Some of the more unusual objects found in the archives include tea towels. One of the most frequently consulted collections is that of the records of the Electrical Association for Women (collection reference NAEST 093) which was formed in 1924. This collection includes a series of tea towels (NAEST 093/10/02) which the EAW used to explain the use of certain electrical items in the home. Tea towel subjects include ‘connections for standard plugs’, ‘which fuse’, and reading a meter.
The IET Archives only this week received the deposit of 2 tea towels (accession 2014-04), one of which included a new design not currently held in NAEST 093/10/02.
Large objects held in the IET Archives
Most of the objects still remaining in the archives are small items but there are some larger things such as the IET’s portraits, which are under the custodianship of the IET Archives. The largest single object that we currently hold is the metal railway locomotive nameplate ‘The Institution of Electrical Engineers’.
This sign is a significant item of railway heritage and is item serial number 437 (not designated), registered number 2002/07, on the Railway Heritage Designation Advisory Board's list (replaced the Railway Heritage Committee in March 2013). It is described on that list as 'locomotive nameplate: The Institution of Electrical Engineers (86607)'. The item is considered a 'disposed item' within the IET's jurisdiction.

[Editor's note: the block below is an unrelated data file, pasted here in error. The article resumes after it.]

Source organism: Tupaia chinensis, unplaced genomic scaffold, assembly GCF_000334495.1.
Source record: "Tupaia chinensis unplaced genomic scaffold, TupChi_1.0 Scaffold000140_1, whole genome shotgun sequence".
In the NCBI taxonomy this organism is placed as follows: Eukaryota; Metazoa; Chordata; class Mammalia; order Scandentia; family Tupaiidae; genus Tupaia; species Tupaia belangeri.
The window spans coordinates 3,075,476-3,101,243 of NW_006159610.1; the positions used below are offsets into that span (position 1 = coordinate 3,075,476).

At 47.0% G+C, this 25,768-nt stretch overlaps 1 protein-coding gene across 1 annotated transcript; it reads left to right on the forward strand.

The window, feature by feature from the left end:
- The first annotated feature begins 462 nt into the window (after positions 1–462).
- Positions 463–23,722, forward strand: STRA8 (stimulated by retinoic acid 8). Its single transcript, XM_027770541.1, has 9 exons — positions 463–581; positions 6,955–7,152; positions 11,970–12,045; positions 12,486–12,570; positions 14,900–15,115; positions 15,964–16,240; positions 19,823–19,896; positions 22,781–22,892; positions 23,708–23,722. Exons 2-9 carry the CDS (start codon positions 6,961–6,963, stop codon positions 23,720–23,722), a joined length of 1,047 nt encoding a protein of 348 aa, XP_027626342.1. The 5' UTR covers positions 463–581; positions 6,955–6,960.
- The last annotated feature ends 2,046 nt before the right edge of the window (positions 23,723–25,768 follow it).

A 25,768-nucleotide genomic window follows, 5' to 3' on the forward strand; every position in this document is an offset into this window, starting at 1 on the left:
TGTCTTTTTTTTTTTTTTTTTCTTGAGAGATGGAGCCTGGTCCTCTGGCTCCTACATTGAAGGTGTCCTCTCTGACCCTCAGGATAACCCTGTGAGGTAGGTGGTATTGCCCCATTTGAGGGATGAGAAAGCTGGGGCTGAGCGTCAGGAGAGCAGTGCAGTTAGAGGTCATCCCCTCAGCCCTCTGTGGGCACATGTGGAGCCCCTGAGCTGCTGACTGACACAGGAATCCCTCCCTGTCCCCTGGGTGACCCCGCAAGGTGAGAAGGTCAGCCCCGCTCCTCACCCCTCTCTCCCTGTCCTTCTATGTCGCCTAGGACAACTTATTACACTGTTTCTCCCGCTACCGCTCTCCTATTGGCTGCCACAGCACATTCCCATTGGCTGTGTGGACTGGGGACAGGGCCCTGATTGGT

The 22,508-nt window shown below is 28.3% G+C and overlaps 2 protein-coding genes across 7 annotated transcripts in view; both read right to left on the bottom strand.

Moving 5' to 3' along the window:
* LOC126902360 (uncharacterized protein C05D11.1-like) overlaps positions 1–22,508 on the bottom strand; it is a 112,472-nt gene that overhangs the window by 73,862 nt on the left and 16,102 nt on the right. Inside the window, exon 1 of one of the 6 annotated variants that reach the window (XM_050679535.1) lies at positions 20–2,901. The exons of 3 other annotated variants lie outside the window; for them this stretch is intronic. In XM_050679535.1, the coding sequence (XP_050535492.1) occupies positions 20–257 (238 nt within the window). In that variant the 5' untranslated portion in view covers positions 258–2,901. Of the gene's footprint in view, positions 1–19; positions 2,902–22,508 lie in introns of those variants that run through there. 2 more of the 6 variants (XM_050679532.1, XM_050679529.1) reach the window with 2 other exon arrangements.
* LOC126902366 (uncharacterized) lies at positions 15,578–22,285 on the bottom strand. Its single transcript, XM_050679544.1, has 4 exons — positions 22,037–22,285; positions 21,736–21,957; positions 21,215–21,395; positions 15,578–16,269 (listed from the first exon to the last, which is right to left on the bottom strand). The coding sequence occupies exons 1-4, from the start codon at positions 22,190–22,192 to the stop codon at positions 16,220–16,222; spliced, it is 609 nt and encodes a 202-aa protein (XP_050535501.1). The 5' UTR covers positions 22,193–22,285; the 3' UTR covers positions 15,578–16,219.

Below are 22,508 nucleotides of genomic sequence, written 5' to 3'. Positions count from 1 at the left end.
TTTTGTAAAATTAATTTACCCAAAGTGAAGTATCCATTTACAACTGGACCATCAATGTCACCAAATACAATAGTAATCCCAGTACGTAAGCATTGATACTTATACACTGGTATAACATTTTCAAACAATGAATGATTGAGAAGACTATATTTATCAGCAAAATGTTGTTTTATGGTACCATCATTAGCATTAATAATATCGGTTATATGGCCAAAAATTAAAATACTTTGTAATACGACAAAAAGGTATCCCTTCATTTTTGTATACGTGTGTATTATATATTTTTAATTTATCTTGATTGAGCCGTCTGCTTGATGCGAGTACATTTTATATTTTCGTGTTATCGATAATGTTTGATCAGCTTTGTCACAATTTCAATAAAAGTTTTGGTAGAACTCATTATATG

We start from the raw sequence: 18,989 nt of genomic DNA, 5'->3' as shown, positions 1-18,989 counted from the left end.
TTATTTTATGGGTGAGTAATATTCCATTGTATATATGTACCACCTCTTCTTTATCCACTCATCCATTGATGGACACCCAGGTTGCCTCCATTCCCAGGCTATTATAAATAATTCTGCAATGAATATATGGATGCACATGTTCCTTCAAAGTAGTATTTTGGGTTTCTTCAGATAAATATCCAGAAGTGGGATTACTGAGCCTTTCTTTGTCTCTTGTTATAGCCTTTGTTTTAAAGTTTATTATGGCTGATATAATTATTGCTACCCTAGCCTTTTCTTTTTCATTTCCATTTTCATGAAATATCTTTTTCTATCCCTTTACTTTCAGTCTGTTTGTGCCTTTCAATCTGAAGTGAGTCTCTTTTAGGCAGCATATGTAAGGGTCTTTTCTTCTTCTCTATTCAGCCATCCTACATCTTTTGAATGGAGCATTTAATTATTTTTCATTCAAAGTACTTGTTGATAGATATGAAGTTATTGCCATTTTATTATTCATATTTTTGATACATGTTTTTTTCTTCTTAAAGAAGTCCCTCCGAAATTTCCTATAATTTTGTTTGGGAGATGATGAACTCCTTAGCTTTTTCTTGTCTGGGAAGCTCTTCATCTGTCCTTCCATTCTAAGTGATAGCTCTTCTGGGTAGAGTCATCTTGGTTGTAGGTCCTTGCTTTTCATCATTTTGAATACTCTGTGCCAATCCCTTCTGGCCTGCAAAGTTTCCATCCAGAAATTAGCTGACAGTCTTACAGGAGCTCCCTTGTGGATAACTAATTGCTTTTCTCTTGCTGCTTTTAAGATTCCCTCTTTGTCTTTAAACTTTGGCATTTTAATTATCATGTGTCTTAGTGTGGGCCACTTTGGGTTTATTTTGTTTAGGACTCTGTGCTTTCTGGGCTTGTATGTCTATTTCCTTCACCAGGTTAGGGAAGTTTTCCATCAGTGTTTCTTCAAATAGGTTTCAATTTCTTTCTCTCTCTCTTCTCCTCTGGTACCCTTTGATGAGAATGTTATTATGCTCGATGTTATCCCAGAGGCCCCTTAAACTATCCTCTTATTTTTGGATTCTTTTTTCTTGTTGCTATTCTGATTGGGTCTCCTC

Usually when talking to one of the IET’s archivists you will hear them say that the IET does not hold or accession objects. Whilst true as a general rule, you will now know to take this statement with a very small pinch of salt!
The Institution of Engineering and Technology
Edited: 10 June 2014 at 10:52 AM by Jonathan Cable
The library has one new addition to its printed serial collection. The title of the journal is Modern Railways, donated by the IET Member Mr Clive Price from his many years of assemblage mainly from 1993 through to January 2014. This journal series has been found to be one of our most popular subject titles and has been reviewed for a continuous subscription by the library.
This journal is aimed at professionals in the railway industry as well as individuals with a general interest in the state and developments of the British railway network.
The Modern Railway website defines it as: ‘providing in depth coverage for all aspects of the industry, from traction and rolling stock to signalling and infrastructure management, Modern Railways carries not only the latest news but also analysis of why those events are happening’.
It is a privilege to bring to your notice that Modern Railways Journal from 1993 to the latest publications is available in the library collection for all your research and reference needs.